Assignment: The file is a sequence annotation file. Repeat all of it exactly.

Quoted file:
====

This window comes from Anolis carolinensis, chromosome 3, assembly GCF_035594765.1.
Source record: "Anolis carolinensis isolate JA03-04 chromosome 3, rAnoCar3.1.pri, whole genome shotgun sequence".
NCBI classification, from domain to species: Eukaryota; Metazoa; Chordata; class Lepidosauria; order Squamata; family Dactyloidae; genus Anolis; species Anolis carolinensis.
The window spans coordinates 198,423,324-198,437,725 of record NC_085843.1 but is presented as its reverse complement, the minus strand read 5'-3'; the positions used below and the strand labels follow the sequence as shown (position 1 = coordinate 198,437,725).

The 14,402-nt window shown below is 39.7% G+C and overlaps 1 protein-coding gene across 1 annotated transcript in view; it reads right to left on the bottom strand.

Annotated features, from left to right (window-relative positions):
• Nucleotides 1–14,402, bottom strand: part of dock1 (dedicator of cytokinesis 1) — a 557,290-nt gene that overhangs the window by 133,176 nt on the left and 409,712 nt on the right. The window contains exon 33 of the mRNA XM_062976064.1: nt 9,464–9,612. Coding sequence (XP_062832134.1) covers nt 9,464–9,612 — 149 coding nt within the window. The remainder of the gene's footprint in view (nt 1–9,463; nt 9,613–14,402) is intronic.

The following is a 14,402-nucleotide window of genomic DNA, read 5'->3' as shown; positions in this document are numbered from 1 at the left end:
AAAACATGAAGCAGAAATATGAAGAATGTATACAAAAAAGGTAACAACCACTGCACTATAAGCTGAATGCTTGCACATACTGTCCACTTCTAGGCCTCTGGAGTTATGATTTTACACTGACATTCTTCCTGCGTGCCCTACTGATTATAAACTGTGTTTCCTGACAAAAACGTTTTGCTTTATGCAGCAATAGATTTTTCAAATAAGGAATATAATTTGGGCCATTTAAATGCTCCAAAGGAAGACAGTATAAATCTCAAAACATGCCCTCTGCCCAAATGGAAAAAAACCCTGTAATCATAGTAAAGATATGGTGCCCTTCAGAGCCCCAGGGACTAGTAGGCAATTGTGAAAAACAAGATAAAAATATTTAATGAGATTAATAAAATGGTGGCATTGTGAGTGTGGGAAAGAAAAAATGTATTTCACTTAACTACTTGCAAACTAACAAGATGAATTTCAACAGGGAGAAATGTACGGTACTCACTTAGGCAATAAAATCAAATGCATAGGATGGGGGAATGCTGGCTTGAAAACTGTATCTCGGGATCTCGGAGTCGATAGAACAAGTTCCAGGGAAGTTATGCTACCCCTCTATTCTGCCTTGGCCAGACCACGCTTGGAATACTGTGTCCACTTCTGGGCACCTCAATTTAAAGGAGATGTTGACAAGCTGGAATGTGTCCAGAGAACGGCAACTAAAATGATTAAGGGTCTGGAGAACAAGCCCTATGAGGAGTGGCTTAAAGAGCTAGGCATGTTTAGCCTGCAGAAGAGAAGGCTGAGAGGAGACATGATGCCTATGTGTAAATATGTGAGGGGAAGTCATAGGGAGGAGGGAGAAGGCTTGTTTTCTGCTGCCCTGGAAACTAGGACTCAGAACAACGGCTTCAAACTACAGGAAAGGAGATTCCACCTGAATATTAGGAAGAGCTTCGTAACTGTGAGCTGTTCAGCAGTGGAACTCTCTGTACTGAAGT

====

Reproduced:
This window comes from Anolis carolinensis, chromosome 3, assembly GCF_035594765.1.
Source record: "Anolis carolinensis isolate JA03-04 chromosome 3, rAnoCar3.1.pri, whole genome shotgun sequence".
NCBI classification, from domain to species: Eukaryota; Metazoa; Chordata; class Lepidosauria; order Squamata; family Dactyloidae; genus Anolis; species Anolis carolinensis.
The window spans coordinates 198,423,324-198,437,725 of record NC_085843.1 but is presented as its reverse complement, the minus strand read 5'-3'; the positions used below and the strand labels follow the sequence as shown (position 1 = coordinate 198,437,725).

The 14,402-nt window shown below is 39.7% G+C and overlaps 1 protein-coding gene across 1 annotated transcript in view; it reads right to left on the bottom strand.

Annotated features, from left to right (window-relative positions):
• Nucleotides 1–14,402, bottom strand: part of dock1 (dedicator of cytokinesis 1) — a 557,290-nt gene that overhangs the window by 133,176 nt on the left and 409,712 nt on the right. The window contains exon 33 of the mRNA XM_062976064.1: nt 9,464–9,612. Coding sequence (XP_062832134.1) covers nt 9,464–9,612 — 149 coding nt within the window. The remainder of the gene's footprint in view (nt 1–9,463; nt 9,613–14,402) is intronic.

The following is a 14,402-nucleotide window of genomic DNA, read 5'->3' as shown; positions in this document are numbered from 1 at the left end:
AAAACATGAAGCAGAAATATGAAGAATGTATACAAAAAAGGTAACAACCACTGCACTATAAGCTGAATGCTTGCACATACTGTCCACTTCTAGGCCTCTGGAGTTATGATTTTACACTGACATTCTTCCTGCGTGCCCTACTGATTATAAACTGTGTTTCCTGACAAAAACGTTTTGCTTTATGCAGCAATAGATTTTTCAAATAAGGAATATAATTTGGGCCATTTAAATGCTCCAAAGGAAGACAGTATAAATCTCAAAACATGCCCTCTGCCCAAATGGAAAAAAACCCTGTAATCATAGTAAAGATATGGTGCCCTTCAGAGCCCCAGGGACTAGTAGGCAATTGTGAAAAACAAGATAAAAATATTTAATGAGATTAATAAAATGGTGGCATTGTGAGTGTGGGAAAGAAAAAATGTATTTCACTTAACTACTTGCAAACTAACAAGATGAATTTCAACAGGGAGAAATGTACGGTACTCACTTAGGCAATAAAATCAAATGCATAGGATGGGGGAATGCTGGCTTGAAAACTGTATCTCGGGATCTCGGAGTCGATAGAACAAGTTCCAGGGAAGTTATGCTACCCCTCTATTCTGCCTTGGCCAGACCACGCTTGGAATACTGTGTCCACTTCTGGGCACCTCAATTTAAAGGAGATGTTGACAAGCTGGAATGTGTCCAGAGAACGGCAACTAAAATGATTAAGGGTCTGGAGAACAAGCCCTATGAGGAGTGGCTTAAAGAGCTAGGCATGTTTAGCCTGCAGAAGAGAAGGCTGAGAGGAGACATGATGCCTATGTGTAAATATGTGAGGGGAAGTCATAGGGAGGAGGGAGAAGGCTTGTTTTCTGCTGCCCTGGAAACTAGGACTCAGAACAACGGCTTCAAACTACAGGAAAGGAGATTCCACCTGAATATTAGGAAGAGCTTCGTAACTGTGAGCTGTTCAGCAGTGGAACTCTCTGTACTGAAGT